So, will anybody who holds to a Blacketer normative confessionalism, as expressed in his opposition to the proposed FOS change, be considered worthy to be a potential candidate by your ministerial search committee?

  2. Zrim says:


    Evidently, the unspoken answer is no. One candidate surprised us all in the interview. He was all things evangellyfish and I could hear the swooning in the room…then he piped up Blacketer-style when the FOS question came up. I could hear the drooling stop on the part of those who think this revision is “wonderful.” My fellow pro-Blacketers were pleased, but I wasn’t because it made no sense given the rest of his views–where did that come from? Anyway, my guess is that particular view was enough to delete him from the short list. It appears Calvin would be more comfortable in Pentecostal environs, since perfection seems to be what everyone is after.

    Let me add another zig from his zag: Blacketer also seemed way too parochial about the CRC (“My denomination, right or wrong!”). I wasn’t around for the CRC/URC split, but it sure seemed to make for some fairly bitter entrenchment on the parts of some.

  3. Bret McAtee says:

    I don’t understand that kind of brand loyalty either (my denomination, right or wrong) and I used to be more than a bit put off by it, but recently I have begun to re-think that.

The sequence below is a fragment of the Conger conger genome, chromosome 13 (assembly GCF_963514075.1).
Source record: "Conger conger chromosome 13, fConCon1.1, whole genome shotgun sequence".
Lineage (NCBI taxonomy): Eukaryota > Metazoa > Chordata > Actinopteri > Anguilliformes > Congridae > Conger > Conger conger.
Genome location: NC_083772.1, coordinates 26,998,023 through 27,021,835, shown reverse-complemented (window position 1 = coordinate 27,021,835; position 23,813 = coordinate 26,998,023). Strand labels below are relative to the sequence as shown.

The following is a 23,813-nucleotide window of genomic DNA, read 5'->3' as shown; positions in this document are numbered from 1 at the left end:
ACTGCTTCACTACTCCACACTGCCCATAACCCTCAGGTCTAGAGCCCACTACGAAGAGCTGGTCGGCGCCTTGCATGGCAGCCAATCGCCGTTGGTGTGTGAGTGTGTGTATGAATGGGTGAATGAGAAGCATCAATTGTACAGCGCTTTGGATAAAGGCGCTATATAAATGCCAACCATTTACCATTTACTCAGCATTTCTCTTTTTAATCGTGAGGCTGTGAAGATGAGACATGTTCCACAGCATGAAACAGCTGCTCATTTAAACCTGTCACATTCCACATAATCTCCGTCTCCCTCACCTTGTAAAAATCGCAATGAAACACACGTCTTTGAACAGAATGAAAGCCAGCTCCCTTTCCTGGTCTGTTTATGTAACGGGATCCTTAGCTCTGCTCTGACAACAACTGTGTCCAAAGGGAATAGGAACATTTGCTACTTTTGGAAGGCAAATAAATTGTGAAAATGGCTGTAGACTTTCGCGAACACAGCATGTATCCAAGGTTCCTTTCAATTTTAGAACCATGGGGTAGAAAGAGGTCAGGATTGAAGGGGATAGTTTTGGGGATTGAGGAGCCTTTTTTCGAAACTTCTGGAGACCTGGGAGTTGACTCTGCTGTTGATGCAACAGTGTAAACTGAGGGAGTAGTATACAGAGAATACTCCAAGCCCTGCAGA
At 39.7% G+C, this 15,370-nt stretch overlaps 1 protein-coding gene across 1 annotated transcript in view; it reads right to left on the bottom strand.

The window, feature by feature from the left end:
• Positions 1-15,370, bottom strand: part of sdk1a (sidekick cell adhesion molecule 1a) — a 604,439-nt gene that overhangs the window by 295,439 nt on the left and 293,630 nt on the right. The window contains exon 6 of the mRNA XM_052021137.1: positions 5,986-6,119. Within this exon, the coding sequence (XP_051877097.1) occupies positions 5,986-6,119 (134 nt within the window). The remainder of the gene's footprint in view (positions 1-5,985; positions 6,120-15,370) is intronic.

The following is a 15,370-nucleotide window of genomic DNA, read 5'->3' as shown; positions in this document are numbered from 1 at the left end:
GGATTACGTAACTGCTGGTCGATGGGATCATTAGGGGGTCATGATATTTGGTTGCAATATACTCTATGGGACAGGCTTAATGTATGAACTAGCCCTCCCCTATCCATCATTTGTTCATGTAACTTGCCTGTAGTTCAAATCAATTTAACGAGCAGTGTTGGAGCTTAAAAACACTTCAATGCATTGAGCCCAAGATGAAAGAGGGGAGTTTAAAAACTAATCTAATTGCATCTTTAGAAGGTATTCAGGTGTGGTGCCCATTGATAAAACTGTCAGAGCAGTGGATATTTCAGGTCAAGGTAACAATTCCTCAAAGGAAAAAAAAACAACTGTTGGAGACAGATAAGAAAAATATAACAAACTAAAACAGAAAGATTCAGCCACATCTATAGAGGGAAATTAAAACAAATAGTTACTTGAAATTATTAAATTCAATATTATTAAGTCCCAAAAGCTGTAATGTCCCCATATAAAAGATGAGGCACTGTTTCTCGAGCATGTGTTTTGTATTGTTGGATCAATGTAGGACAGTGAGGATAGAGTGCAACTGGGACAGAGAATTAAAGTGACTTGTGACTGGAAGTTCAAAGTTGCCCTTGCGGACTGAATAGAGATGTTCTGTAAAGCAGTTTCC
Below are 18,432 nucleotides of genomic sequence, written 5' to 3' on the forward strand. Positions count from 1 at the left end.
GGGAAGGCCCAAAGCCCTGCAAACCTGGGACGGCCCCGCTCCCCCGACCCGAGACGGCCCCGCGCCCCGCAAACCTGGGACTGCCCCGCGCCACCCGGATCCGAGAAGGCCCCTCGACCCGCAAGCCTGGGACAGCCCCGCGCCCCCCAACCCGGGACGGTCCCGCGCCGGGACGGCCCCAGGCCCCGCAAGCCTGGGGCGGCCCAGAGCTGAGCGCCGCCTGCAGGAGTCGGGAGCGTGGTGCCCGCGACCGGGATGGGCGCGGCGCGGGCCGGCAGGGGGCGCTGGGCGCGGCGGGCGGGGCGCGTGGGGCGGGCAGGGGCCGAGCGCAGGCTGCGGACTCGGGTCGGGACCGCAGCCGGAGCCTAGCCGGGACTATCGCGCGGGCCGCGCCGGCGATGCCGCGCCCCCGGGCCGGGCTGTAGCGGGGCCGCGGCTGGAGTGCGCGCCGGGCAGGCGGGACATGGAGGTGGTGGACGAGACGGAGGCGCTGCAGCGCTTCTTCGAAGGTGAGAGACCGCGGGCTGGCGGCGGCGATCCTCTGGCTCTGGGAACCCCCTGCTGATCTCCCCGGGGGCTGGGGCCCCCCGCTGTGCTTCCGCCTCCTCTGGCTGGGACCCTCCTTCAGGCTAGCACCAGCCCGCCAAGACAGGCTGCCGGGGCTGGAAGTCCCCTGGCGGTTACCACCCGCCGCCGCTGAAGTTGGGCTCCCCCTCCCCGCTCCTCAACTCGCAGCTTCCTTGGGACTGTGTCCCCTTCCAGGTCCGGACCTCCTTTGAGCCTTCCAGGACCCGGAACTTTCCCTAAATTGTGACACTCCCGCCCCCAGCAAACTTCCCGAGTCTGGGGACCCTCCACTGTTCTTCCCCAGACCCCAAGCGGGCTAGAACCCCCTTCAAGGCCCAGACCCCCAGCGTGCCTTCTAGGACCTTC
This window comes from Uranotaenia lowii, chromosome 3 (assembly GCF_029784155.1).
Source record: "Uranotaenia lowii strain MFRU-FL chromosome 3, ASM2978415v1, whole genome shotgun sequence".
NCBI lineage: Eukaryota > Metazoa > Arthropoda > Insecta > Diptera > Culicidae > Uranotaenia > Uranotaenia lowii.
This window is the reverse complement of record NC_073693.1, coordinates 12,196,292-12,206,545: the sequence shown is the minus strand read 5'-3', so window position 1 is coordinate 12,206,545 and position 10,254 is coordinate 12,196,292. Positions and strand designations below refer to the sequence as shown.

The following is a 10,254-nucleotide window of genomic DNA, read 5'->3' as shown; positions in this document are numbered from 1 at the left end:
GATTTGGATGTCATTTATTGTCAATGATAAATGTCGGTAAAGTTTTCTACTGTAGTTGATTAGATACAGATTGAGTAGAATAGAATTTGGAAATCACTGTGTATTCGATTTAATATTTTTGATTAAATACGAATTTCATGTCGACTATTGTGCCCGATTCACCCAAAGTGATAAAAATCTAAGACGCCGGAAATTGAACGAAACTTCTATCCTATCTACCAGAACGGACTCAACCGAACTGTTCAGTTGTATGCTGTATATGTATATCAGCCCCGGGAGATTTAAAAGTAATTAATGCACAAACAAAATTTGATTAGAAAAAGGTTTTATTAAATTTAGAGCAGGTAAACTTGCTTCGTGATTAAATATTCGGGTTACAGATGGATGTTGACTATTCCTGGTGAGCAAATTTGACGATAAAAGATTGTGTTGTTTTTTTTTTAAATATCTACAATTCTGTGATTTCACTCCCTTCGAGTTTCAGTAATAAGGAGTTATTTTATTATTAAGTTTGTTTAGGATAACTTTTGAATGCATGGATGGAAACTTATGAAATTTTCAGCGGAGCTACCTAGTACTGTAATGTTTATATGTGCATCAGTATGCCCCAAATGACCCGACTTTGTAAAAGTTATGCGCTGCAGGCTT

I still think they are wrong, but I can at least admire somebody for their loyalty even if it is misplaced.

    In the end it is unrealistic to expect the cradle types to abandon the denomination any more then we would expect them to abandon their parents.

    Perhaps for the desire to look after these loyalists who are like sheep without a shepherd is one reason for resolving to stay and fight?

    But then again….

    Maybe not

  4. Zrim says:


    True enough. I certainly understand loyalty. I am nothing if not my father’s son in that regard. But it sure seems to me that if nothing else the Reformation tradition does teach us to be able to discern right from wrong.

    Re the cradle types, this is one of the problems inherent in a tradition that has a cultural identity running through it. There is the covenantal notion of family, etc., then there is conflating cult and culture.

    Re staying and fighting, I believe that wisdom teaches there is a time to know when to bow out and not over-realize your contribution. Especially when you have little to no support, you end up being more an activist than a Presbyterian. And I eschew activism in both cult and culture. Of course, you’re damned if you do or don’t. If you leave, the Blacketers call you “schismatic,” if you stay and fight the good fight others accuse you of…other stuff. At this point, for my part, I hope to be able to leave quietly, with a mixed bag of remorse and thanks for what my family and I did receive.

  5. Bret McAtee says:

    I’m sorry Zrim.

    The CRC will be losing a good man and a good family when you walk away.

    I hope you can find a denomination where you won’t run the danger of over-realizing your contribution.

    There seems to be fewer and fewer of those around.

  6. I wonder how the Apostle Paul would have fared in front of the committee?

  7. Randy Blacketer says:

    This information about me is inappropriate and a breach of privacy. Please remove it immediately.